In some parts of Michigan and Indiana, the “Direct Credits” movement has kindled a new flame in the old bimetal lamp and is attracting quite a few money bugs. Direct Credit for Everybody is the title of a small book, chock-full of economic errors, the author of which is one Alfred Lawson, who modestly tells his readers that his book “is as close to the truth as it is possible for the human mind to make it.”
This Lawson is the pole star of the “Direct Credits” movement which aims to abolish interest and leave rent and direct profits. This is to be achieved by the government printing unlimited quantities of currency and providing without interest “direct credits for everybody.” Lawson conceives of money as being nothing but a government stamp, anyway. In some of the western states a similar movement calls itself “Social Credits.” The “Liberal Party” is another small group, led by “Coin” Harvey, which aims to remedy all social ills by reforming the monetary system.
The Franklin D. Roosevelt administration has been to a considerable extent bitten by “money bugs” mostly of the silver variety. Monkeying with the money (controlled currency, etc.) is one of the main measures aiming at capitalist recovery. These schemes in themselves are foredoomed to failure because no mere change in the means of measuring or medium of exchanging values will create new values or cause existing values to circulate more freely.
We will now explain how profits are made by exchanging commodities at their value. When business is good, when there is a brisk demand for products, commodities are bought and sold, and much exchange takes place.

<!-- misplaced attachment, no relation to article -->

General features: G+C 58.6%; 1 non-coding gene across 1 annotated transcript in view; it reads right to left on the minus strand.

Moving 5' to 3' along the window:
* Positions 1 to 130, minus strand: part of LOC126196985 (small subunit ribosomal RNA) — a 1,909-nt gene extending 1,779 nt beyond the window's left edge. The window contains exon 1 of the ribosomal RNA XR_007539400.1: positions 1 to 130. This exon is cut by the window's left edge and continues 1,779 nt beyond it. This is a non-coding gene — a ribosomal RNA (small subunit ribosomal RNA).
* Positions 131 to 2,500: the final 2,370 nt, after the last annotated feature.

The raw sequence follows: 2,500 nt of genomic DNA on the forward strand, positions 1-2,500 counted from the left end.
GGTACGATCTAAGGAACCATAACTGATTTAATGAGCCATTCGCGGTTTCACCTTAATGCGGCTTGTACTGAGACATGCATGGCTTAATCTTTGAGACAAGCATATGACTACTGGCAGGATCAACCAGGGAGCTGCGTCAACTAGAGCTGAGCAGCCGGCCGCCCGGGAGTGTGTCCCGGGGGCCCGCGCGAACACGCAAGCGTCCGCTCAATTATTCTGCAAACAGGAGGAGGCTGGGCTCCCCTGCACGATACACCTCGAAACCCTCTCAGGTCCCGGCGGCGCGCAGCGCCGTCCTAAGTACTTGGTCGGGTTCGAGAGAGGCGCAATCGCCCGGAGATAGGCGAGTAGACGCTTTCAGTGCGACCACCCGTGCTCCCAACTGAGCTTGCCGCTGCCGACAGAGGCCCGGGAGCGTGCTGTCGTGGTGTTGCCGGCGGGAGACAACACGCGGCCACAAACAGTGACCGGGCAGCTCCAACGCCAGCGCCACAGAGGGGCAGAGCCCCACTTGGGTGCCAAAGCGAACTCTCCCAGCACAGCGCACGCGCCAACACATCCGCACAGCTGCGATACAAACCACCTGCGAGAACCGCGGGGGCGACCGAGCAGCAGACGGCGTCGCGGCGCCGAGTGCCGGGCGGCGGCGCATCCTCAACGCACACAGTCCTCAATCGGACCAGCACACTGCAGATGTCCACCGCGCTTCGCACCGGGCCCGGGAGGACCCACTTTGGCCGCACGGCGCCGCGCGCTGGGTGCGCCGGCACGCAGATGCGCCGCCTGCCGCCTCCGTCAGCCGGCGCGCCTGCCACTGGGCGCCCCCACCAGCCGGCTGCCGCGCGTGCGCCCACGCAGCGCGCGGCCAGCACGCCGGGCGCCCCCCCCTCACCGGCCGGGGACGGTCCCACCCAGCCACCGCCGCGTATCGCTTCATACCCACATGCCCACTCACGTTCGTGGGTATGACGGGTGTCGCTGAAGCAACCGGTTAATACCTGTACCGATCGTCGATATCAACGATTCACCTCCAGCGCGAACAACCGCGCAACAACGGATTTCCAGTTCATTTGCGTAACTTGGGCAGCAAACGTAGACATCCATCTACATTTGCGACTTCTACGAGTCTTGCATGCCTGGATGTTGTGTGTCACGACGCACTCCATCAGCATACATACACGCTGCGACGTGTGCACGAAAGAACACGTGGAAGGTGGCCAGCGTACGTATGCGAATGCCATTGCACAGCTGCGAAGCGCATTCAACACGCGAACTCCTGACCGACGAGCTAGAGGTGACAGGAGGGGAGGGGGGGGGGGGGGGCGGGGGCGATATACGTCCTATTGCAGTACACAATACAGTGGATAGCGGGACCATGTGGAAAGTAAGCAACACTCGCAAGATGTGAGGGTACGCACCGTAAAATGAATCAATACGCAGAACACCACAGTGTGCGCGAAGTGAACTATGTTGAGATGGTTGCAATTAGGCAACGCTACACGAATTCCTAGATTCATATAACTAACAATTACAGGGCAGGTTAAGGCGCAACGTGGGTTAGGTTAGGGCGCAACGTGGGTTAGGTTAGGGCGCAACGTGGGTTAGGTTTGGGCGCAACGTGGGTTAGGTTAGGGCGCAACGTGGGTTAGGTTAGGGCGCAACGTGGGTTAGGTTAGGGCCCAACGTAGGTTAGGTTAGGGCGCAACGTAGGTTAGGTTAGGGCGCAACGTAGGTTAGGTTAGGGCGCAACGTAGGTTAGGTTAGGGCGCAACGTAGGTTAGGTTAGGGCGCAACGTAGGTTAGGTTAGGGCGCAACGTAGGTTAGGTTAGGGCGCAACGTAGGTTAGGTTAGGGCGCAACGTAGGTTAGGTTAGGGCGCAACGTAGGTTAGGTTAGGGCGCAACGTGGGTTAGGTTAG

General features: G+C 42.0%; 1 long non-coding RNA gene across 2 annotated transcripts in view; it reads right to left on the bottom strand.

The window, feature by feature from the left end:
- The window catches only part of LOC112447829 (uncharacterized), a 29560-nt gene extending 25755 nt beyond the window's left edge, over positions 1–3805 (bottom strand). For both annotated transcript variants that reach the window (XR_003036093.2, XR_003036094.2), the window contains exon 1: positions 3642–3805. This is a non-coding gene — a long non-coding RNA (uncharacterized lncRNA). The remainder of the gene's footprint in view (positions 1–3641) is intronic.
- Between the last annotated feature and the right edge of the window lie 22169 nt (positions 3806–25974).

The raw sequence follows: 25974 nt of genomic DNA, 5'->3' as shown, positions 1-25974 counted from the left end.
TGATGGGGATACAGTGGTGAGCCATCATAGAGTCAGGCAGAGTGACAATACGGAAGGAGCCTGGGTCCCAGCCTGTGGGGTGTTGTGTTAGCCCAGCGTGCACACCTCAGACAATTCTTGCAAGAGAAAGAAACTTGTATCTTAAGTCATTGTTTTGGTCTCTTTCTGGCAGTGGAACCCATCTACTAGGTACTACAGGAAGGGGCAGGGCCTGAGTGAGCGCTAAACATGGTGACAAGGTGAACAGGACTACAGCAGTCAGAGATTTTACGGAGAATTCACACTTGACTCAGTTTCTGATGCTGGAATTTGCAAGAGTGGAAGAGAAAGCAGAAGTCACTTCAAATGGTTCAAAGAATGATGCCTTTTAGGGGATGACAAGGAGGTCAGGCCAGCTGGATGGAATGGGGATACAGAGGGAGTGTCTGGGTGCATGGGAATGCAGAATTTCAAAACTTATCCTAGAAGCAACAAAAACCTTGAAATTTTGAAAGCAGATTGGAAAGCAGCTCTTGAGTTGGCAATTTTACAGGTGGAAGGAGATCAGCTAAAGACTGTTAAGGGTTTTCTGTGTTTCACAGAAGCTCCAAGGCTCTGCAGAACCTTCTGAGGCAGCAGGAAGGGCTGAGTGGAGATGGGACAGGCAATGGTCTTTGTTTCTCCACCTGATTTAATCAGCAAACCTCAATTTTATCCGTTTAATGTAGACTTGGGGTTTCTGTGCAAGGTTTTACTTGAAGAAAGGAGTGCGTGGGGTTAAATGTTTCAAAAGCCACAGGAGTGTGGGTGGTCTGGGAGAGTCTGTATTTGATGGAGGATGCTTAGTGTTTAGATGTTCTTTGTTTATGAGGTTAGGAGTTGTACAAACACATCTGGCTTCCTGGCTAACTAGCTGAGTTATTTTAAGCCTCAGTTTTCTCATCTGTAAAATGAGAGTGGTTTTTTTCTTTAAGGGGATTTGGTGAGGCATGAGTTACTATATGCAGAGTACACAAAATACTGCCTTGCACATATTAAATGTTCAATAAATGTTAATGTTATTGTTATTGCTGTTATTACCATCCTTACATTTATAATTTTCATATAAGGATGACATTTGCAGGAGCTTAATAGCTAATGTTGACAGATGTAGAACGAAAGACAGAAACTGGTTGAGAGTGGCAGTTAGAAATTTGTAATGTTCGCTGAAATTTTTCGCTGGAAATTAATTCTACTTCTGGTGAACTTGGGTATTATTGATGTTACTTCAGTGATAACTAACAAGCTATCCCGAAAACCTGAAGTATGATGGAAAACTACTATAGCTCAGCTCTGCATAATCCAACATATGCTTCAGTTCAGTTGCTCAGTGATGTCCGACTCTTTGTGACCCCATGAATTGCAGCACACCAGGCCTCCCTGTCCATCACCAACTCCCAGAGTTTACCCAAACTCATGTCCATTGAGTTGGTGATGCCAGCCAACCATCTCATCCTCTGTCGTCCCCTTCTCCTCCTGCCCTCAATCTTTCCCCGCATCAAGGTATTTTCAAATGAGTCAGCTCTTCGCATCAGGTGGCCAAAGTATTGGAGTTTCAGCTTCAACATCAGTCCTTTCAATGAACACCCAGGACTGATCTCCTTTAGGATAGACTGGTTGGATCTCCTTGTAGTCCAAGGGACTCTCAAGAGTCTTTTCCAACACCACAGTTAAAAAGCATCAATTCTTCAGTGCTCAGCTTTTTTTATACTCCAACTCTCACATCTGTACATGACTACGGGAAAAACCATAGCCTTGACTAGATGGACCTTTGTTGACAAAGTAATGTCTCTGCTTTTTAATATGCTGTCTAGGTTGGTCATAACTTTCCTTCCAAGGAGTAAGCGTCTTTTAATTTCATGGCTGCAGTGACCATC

The process of buying and selling commodities has been thought of as the source of profits and many have regarded it as the creator of wealth. The mercantile School of political economy believed that value arose from buying and selling. To the minds of those early merchants, buying and selling was a value-creating process. This is still a common illusion. To a superficial observer, the merchants make their profits by buying cheap and selling dear. But before things can be bought and sold they must first be produced; value must first be created before they can be exchanged. This simple fact was overlooked by the Mercantile school of political economy and is still overlooked by many.
In his Value, Price and Profit, Karl Marx closes Chapter VI with the following statement: “To explain, therefore, the general nature of profits, you must start from the theorem that, on average, commodities are sold at their real values, and that profits are derived from selling them at their real values, that is, in proportion to the quantity of labour realised in them. If you cannot explain profit upon this supposition, you cannot explain it at all.”
Now, let us look at the process of the circulation of commodities. We have previously pointed out that commodities are useful things. But that is only an incidental matter with the capitalist owner of the finished products. He runs his business for profit, but he never would make any if he simply stored up the products, which he usually has no use for, so he must find buyers who have use for them. The capitalist sells commodities. The consumer buys use values. The capitalist, as Marx has shown, sells commodities, on the average, at their value. Consequently, the consumer buys the product, the use value, at its real value. The question then arises. “Where does the profit come from?” But that question gives rise to another, namely, “How does a commodity get its value in the first place?”
Nature makes no charge for “raw materials,” in fact, if nature is left undisturbed the “raw materials” would never take on value. Minerals in the ground, so long as they are left there, have no value whatever. The finest trees in the forest may rot and die without ever taking on exchange value. It is only when human labour is applied to nature that its “raw materials” are transformed and begin to take on value which can be exchanged, in proportion to the amount of necessary labour expended.